8. HTC dominating the peloton for two sprints in one day

Sprinters can mark Mark all they want, but there is simply no coming around the man when he comes off his trusty HTC-Highroad train with the finish in sight.

On stage 7, Cavendish had the confidence to light it up for the intermediate sprint, which was just 25km from the finish. His stalwart leadout man Mark Renshaw set up the intermediate sprint for him, then his entire team quickly reformed around him immediately after.

With 15km to go, the entire squad amassed at the front, taking ownership until Cavendish crossed the finish line for his second win of the 2011 Tour.

Cavendish said his team’s well-drilled discipline doesn’t come through practice. “It’s discipline through trust, through knowing each other, working together, not saying a thing,” he said. “I’m super lucky I can share the experience with these guys. I don’t have to do anything. They delivered me with to 150 meters to go. Yeah, it’s their job, but there’s a passion behind it. There always has been. That’s what makes me so proud.”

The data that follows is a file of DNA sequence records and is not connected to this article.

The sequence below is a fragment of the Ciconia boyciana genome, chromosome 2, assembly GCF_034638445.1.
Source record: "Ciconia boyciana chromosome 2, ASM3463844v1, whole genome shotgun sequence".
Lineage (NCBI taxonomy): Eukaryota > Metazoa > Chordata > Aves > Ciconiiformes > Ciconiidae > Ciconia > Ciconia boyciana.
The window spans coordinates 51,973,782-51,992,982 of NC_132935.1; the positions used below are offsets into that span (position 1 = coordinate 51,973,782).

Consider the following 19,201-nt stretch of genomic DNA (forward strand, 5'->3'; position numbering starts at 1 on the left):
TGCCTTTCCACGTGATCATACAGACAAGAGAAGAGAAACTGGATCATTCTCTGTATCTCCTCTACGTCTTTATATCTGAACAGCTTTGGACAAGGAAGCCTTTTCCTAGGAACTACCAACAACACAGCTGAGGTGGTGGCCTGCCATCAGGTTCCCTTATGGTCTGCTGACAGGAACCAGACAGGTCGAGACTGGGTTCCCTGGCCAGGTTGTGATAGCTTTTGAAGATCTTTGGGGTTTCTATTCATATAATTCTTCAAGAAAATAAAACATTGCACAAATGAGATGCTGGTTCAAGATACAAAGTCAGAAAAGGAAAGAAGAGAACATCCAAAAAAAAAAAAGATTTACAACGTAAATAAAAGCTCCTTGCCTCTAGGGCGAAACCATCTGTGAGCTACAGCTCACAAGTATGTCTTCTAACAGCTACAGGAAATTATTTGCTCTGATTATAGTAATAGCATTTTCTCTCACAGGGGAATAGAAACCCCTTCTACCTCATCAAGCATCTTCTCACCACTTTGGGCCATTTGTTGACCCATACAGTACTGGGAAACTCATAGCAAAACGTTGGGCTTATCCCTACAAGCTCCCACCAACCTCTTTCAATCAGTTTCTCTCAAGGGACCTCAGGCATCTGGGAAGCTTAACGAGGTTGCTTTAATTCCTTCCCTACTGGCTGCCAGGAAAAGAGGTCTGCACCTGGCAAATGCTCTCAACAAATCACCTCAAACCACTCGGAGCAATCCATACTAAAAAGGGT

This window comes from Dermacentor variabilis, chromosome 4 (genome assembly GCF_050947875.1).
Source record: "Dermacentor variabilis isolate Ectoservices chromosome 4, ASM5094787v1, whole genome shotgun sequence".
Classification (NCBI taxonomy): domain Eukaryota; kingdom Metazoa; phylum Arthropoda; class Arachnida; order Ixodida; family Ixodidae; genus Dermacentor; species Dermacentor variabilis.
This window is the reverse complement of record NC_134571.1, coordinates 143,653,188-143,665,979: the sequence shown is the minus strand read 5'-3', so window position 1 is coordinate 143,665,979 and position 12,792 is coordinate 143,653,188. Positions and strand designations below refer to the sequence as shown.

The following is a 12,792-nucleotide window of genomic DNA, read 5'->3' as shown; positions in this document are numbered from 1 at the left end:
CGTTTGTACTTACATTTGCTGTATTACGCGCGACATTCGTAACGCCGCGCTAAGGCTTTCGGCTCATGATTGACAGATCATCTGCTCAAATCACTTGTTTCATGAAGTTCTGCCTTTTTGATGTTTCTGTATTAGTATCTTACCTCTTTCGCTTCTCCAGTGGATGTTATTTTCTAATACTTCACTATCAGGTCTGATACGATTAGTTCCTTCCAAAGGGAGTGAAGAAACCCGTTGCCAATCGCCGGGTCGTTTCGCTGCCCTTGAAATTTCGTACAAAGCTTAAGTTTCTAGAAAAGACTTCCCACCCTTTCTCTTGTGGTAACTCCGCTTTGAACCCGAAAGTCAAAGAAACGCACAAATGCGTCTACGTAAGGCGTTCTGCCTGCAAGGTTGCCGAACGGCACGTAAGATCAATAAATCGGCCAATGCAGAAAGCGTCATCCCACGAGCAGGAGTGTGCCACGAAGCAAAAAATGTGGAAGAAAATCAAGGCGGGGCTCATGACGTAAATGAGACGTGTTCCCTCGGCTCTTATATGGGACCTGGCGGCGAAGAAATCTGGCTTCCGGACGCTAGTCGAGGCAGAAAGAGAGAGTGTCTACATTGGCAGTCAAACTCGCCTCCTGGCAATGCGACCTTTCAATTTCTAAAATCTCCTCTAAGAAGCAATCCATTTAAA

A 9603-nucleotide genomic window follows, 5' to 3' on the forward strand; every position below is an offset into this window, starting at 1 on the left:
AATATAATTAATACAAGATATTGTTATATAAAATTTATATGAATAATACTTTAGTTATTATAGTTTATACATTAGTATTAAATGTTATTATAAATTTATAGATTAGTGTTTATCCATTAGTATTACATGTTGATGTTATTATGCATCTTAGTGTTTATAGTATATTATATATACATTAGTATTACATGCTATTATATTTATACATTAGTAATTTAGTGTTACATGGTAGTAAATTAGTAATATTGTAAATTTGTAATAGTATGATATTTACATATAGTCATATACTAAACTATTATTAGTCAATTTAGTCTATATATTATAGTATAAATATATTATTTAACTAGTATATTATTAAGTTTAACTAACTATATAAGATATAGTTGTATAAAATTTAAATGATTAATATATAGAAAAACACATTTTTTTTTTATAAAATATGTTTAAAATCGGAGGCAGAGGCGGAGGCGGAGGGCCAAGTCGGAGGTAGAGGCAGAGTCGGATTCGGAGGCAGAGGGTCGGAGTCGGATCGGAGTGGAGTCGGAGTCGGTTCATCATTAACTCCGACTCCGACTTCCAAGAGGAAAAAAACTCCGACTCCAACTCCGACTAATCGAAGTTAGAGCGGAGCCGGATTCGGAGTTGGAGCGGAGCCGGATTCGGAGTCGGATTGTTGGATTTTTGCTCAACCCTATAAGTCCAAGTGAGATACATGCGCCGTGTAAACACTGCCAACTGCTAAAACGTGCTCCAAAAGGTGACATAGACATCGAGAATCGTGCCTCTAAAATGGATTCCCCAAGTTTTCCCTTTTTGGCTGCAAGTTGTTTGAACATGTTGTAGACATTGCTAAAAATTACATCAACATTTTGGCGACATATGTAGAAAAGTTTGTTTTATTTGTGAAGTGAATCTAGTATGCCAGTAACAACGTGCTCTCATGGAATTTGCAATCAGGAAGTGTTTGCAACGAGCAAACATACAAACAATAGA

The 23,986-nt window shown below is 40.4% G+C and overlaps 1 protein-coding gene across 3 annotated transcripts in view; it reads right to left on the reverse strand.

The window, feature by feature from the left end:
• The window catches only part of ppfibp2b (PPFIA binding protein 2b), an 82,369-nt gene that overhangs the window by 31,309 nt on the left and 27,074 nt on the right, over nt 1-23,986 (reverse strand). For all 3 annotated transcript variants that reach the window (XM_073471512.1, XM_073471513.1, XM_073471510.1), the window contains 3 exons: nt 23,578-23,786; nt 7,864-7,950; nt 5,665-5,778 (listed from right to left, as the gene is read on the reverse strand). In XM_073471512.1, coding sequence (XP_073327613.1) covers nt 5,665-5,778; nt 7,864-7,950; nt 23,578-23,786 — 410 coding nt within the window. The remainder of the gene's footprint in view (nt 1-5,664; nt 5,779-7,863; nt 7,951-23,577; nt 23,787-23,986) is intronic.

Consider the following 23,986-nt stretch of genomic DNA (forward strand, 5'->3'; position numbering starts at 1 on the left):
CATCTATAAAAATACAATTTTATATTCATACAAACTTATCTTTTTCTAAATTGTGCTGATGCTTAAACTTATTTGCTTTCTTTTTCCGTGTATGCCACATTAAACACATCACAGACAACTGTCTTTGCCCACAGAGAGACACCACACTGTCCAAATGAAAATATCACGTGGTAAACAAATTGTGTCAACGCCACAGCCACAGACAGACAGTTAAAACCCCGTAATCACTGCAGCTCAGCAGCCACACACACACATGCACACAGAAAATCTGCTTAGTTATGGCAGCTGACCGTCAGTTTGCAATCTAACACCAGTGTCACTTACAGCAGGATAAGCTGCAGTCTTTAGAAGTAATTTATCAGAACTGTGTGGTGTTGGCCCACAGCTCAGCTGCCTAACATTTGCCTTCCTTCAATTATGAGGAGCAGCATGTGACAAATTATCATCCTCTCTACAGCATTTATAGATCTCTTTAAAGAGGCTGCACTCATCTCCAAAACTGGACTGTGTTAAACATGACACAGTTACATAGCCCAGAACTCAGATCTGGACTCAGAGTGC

7. Evans chasing back on in final 15km… then winning

With about 15km to go on a stage that finished with a very difficult few rolling kilometers, Cadel Evans found himself stopped at the roadside with a mechanical. With wet, narrow roads bucking up and down, stage 4’s finish had the feel of an Ardennes classic.

Often, when riders are stopped in the closing kilometers of a stage, there is simply no way they are getting back on the bunch as it roars toward the finish. Yet soon, with the help of BMC teammate Marcus Burghardt, Evans was not only back in the group, but nearly at the front.

As the road hit its steepest pitch, Alberto Contador attacked, but Evans clawed back on, and then drove around for his first road stage win at the Tour.

“We had good preparation for the Tour this year and the team is very motivated to help me, so everything is going very good right now,” he said.

6. Cav’ free-lancing a tricky sprint for the win

Pre-stage 5 conventional wisdom: Mark Cavendish can only win a sprint when it’s flat and he has a perfect lead-out.